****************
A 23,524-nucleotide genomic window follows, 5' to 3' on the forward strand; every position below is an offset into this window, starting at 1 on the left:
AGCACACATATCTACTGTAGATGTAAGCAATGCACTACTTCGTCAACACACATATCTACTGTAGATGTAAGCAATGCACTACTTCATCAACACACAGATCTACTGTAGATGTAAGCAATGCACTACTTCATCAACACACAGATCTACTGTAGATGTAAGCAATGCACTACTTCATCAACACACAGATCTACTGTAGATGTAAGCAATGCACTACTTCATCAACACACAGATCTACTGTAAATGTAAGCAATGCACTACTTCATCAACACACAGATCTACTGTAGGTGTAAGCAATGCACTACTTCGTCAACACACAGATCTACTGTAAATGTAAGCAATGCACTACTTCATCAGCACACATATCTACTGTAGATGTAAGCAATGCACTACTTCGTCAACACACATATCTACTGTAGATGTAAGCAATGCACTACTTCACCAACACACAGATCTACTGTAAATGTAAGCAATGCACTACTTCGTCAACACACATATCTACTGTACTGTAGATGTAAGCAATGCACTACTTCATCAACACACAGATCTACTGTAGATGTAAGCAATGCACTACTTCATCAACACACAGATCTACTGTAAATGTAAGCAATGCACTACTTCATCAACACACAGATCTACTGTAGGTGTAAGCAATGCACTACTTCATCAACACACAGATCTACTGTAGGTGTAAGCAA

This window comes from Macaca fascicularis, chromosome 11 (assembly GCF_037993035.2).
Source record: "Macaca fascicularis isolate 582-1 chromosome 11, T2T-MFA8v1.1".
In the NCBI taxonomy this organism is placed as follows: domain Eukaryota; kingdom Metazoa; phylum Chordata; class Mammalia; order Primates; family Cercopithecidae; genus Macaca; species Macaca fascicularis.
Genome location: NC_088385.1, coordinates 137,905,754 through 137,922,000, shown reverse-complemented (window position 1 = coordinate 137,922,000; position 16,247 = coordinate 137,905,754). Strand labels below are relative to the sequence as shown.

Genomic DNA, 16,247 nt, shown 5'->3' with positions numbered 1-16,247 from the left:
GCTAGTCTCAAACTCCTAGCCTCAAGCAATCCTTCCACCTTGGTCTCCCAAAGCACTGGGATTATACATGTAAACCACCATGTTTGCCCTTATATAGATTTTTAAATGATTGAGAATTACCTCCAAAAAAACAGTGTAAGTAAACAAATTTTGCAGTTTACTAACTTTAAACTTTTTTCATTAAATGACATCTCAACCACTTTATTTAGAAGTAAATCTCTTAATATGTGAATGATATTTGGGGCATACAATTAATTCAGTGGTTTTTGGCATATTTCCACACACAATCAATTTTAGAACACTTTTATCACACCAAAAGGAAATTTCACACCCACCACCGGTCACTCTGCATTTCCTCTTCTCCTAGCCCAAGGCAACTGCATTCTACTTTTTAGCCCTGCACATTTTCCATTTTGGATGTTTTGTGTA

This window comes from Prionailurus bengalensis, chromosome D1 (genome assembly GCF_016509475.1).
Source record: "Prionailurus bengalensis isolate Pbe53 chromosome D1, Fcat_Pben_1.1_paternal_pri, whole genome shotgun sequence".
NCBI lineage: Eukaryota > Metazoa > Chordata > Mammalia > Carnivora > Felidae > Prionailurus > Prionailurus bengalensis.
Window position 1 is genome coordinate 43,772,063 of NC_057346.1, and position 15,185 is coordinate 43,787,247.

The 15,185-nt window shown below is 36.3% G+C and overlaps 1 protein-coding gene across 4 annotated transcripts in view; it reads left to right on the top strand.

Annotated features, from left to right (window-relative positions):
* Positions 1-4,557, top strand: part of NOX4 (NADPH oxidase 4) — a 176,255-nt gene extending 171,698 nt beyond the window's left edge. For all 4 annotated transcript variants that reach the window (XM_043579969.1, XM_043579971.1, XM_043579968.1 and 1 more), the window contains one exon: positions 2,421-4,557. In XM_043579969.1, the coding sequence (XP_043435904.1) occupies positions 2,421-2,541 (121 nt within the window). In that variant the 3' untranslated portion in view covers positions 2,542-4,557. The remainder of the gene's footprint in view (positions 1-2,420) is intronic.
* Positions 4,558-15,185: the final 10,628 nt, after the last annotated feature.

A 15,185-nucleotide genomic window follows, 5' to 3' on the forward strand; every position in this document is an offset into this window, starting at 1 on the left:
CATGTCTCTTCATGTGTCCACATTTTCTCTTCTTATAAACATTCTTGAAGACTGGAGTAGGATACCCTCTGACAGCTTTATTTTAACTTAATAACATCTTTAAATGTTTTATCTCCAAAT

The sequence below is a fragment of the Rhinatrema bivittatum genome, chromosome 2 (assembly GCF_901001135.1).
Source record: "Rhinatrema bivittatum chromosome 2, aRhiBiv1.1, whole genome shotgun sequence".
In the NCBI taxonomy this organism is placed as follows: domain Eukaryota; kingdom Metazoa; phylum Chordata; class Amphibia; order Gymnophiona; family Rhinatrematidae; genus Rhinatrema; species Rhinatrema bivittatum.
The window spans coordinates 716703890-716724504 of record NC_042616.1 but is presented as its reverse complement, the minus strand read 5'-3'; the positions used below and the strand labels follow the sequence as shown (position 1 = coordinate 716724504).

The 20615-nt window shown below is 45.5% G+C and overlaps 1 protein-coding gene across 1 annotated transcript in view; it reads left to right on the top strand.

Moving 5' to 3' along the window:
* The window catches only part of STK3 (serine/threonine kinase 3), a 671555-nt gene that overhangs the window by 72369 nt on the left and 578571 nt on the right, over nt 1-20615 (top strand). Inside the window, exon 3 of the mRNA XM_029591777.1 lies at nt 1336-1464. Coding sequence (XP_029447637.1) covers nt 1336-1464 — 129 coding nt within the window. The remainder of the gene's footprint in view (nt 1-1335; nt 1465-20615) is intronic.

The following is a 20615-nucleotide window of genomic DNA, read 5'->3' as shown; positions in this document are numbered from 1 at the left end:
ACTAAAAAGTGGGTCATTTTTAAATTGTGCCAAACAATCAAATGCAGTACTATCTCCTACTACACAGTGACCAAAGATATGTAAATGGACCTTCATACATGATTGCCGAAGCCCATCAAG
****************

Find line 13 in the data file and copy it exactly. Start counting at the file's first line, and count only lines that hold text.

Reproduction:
The 15,185-nt window shown below is 36.3% G+C and overlaps 1 protein-coding gene across 4 annotated transcripts in view; it reads left to right on the top strand.